Sweden says it could host Yemen's warring sides for talks

Sweden could host talks between Yemen's warring parties after efforts by the U.N. special envoy failed to bring the sides together, the Swedish foreign minister said Wednesday.

Margot Wallstrom said the United Nations has asked Sweden if it "could be a place for the U.N. envoy to gather the parties in this conflict" — the internationally recognized government, supported by a Saudi-led coalition, and Yemen's Iran-backed Shiite rebels known as Houthis.

Wallstrom told Sweden's news agency TT Sweden would be "happy about it" but that nothing is definite.

"We have always supported (U.N. envoy) Martin Griffiths, both in the United Nations and in the EU," she said.

The conflict in Yemen, the Arab world's poorest country, began with the 2014 takeover of the capital, Sanaa, by the Houthis who toppled the internationally recognized government. A Saudi-led coalition allied with the government has been fighting the Houthis since 2015.

The war has killed over 10,000 people and pushed Yemen to the brink of famine.

"This is currently the biggest humanitarian crisis we have in the world," Wallstrom told TT.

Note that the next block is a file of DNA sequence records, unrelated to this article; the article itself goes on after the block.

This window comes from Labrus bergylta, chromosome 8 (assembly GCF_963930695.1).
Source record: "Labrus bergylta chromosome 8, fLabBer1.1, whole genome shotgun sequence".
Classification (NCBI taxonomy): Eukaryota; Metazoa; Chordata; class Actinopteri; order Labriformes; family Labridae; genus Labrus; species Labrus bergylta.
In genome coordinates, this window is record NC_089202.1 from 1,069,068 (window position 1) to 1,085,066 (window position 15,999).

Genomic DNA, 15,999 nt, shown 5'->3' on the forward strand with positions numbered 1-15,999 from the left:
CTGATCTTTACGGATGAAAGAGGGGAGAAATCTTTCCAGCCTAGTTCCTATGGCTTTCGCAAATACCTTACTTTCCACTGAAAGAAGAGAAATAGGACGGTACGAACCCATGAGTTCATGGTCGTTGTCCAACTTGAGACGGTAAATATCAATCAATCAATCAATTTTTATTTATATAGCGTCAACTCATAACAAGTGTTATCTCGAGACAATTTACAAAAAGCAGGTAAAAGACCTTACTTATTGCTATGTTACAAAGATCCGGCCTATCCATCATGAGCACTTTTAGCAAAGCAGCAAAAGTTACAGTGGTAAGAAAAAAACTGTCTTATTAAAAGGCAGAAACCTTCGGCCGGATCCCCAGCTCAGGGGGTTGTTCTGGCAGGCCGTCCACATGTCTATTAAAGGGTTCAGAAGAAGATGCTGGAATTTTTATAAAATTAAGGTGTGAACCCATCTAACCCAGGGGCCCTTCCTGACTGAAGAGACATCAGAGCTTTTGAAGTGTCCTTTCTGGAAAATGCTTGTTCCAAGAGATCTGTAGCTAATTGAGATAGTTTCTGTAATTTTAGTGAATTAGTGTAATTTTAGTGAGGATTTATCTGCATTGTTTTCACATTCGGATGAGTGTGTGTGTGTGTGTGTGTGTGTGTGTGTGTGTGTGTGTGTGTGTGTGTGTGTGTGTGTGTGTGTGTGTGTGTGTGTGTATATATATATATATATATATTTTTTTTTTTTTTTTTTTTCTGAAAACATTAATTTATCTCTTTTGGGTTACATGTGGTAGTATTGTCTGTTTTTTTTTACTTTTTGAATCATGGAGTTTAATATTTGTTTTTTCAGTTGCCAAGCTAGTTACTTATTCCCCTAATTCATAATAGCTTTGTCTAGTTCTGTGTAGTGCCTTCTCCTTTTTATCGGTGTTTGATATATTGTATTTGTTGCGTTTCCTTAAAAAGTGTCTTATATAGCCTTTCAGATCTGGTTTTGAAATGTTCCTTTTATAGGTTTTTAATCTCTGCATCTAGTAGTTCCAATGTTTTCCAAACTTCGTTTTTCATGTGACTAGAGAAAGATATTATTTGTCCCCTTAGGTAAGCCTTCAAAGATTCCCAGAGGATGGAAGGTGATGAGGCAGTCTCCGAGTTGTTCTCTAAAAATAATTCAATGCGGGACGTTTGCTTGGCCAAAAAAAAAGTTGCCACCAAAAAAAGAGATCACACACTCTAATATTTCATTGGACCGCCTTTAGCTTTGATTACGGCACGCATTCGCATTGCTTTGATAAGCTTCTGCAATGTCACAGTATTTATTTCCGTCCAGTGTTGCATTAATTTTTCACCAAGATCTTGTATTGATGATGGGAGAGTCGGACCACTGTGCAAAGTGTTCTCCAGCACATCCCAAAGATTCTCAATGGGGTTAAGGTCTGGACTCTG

At the beginning of 2017, the U.N. and its partners provided aid to 3 million hungry Yemenis. Since then, assistance has been scaled up, reaching 8 million people last month because of generous funding from donors, but far below the 14 million people — or half Yemen's population — who may need it.

Earlier this month, Mark Lowcock, the U.N. humanitarian chief, warned of "an imminent and great big famine engulfing Yemen."

"The situation is now much graver" than earlier thought because "of the sheer number of people at risk," he told the Security Council, warning that Yemen's famine could be "much bigger than anything any professional in this field has seen during their working lives."